According to researchers at the National Cancer Institute, rapid whole-body magnetic resonance imaging (MRI) is “a feasible strategy for detecting early-stage disease” in patients with Li-Fraumeni Syndrome (LFS). This is because whole-body scans can identify cancerous cells even before symptoms surface. These early scans may also serve as baselines should continuous evaluations be needed.
What is Li-Fraumeni Syndrome?
Li-Fraumeni is a rare syndrome that genetically predisposes people to cancer. While inheriting this does not automatically mean one will get the disease, LFS does leave a person with a 90% chance of developing it.
A person with classic LFS would have all of the following:
- A tumor in the bone or soft tissue before age 45
- A first-degree relative (parent, sibling, or child) diagnosed with cancer at 45 years old or younger
- A first- or second-degree relative (e.g. grandparent, aunt/uncle) diagnosed with cancer, or with a bone or soft tissue tumor at any age
Many families with LFS have a mutation in their TP53 gene, which prevents that gene from functioning properly. This mutation makes them particularly susceptible to cancer in the bones, soft tissues, breasts, and brain. Malignant cells have also been known to originate in the kidney, blood, stomach, sex organs, and lungs. It is estimated that half of all possible cancers can be diagnosed before a person with LFS turns 30 years old.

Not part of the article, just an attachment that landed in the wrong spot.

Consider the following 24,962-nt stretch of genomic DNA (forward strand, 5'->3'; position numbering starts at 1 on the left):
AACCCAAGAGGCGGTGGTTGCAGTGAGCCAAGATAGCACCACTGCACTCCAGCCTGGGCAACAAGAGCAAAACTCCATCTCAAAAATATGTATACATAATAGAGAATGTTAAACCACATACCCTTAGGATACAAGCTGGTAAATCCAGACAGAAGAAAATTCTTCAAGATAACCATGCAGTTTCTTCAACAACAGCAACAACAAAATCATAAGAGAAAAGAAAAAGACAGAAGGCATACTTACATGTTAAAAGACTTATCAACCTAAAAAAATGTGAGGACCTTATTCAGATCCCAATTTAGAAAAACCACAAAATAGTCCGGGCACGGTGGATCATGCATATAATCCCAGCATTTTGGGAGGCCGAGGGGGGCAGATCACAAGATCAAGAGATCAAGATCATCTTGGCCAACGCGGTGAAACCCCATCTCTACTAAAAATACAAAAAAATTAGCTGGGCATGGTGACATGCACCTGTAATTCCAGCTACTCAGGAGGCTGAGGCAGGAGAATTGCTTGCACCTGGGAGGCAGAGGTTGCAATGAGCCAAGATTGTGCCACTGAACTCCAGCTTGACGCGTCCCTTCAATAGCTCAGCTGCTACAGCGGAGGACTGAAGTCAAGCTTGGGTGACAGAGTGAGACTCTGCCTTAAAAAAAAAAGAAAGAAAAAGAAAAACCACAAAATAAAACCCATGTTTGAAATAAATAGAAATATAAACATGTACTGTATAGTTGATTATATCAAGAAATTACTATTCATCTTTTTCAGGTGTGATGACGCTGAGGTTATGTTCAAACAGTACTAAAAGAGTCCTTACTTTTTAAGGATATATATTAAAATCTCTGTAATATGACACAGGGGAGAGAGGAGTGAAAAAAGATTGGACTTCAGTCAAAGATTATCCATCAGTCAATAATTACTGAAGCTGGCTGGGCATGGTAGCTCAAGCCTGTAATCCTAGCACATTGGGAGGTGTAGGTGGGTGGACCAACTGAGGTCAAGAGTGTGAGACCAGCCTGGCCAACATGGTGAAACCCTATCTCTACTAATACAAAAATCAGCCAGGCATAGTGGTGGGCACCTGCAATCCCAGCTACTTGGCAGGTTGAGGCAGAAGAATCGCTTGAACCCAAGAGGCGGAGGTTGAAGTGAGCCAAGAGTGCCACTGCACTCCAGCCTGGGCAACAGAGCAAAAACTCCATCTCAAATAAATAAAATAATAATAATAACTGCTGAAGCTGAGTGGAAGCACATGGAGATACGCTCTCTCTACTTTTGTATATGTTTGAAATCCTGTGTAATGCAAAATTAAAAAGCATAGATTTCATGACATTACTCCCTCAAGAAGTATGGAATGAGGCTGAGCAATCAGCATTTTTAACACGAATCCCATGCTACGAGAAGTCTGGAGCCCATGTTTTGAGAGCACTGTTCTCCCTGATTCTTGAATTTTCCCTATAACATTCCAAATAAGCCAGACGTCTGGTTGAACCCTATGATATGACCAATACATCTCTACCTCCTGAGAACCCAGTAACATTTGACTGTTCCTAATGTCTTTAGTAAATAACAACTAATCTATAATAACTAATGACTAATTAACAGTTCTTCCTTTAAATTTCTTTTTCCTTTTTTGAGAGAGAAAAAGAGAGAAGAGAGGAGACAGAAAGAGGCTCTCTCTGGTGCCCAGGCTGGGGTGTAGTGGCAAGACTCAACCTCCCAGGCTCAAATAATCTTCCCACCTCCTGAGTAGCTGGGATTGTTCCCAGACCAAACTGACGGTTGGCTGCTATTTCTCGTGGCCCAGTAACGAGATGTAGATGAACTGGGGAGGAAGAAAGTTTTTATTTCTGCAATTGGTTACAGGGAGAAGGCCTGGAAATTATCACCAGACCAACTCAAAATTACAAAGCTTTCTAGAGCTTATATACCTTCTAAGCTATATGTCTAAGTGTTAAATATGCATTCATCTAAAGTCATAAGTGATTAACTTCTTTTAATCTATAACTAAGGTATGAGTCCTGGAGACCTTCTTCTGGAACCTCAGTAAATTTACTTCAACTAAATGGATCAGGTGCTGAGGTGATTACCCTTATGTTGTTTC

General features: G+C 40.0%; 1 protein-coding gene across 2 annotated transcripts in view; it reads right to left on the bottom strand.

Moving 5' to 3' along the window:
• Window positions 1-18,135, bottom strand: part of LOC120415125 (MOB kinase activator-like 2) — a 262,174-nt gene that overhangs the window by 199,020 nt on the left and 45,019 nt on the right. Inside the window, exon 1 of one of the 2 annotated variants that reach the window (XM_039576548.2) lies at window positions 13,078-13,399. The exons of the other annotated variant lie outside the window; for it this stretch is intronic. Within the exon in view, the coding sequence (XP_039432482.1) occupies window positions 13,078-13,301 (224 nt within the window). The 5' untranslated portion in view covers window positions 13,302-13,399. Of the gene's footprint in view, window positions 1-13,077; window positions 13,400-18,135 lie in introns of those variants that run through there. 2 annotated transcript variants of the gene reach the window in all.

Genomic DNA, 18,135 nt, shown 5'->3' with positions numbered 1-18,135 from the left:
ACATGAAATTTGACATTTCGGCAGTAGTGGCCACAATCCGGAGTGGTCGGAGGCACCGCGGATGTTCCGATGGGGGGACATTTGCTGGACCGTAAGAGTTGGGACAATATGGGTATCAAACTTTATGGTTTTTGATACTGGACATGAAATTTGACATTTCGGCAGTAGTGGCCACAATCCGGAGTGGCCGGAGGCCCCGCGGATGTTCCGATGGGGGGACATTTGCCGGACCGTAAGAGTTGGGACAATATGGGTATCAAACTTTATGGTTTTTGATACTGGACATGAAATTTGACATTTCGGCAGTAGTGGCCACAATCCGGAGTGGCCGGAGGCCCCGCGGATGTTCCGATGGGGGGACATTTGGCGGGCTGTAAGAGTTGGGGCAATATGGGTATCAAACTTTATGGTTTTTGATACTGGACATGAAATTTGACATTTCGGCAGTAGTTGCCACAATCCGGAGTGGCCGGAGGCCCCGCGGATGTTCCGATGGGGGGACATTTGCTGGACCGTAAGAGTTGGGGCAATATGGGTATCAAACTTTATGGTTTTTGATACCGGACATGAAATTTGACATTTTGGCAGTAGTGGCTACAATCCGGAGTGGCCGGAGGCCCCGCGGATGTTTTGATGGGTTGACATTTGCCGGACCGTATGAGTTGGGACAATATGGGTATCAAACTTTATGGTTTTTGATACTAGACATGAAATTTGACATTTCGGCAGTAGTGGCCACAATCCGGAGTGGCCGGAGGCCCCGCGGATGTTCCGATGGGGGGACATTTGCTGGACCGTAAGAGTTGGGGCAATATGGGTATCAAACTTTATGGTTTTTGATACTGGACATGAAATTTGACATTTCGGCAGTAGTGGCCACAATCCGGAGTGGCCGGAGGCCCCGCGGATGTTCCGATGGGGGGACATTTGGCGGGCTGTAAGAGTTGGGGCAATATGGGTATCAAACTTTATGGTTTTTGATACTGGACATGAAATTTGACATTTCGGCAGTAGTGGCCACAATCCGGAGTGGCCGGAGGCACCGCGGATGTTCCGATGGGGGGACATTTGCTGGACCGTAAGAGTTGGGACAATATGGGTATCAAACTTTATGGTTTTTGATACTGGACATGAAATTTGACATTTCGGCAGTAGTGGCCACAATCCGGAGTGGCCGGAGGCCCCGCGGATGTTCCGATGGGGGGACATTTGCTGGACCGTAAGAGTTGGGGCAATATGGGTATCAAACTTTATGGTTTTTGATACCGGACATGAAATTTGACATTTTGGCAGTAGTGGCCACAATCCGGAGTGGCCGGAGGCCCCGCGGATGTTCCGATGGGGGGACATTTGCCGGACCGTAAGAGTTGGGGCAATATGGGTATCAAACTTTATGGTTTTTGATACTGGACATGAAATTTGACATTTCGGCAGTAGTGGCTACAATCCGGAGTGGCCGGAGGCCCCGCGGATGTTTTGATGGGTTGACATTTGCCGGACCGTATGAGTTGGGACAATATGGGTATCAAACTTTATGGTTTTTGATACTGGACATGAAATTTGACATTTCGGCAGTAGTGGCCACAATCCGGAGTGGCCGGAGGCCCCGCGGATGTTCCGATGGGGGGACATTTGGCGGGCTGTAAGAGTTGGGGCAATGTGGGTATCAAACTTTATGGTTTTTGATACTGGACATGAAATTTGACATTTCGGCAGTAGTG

How else can MRIs help?
Studies suggest that an intensive screening plan – whereby patients undergo regular tests within a year – can improve the survival rates of people with a TP53 mutation. At the very least, it might increase their survival times.
Aside from rapid, whole-body scans, brain MRIs have also been considered a helpful tool in cancer surveillance and prevention. Much is still to be understood about how such evaluations can minimize or even mitigate risk for the disease, but people with LFS nonetheless report that regular screenings give them psychological rewards.
Establishing Links Between Germline Mutations and Oncogenesis, CancerTherapyAdvisor.com
Li-Fraumeni Syndrome, Cancer.net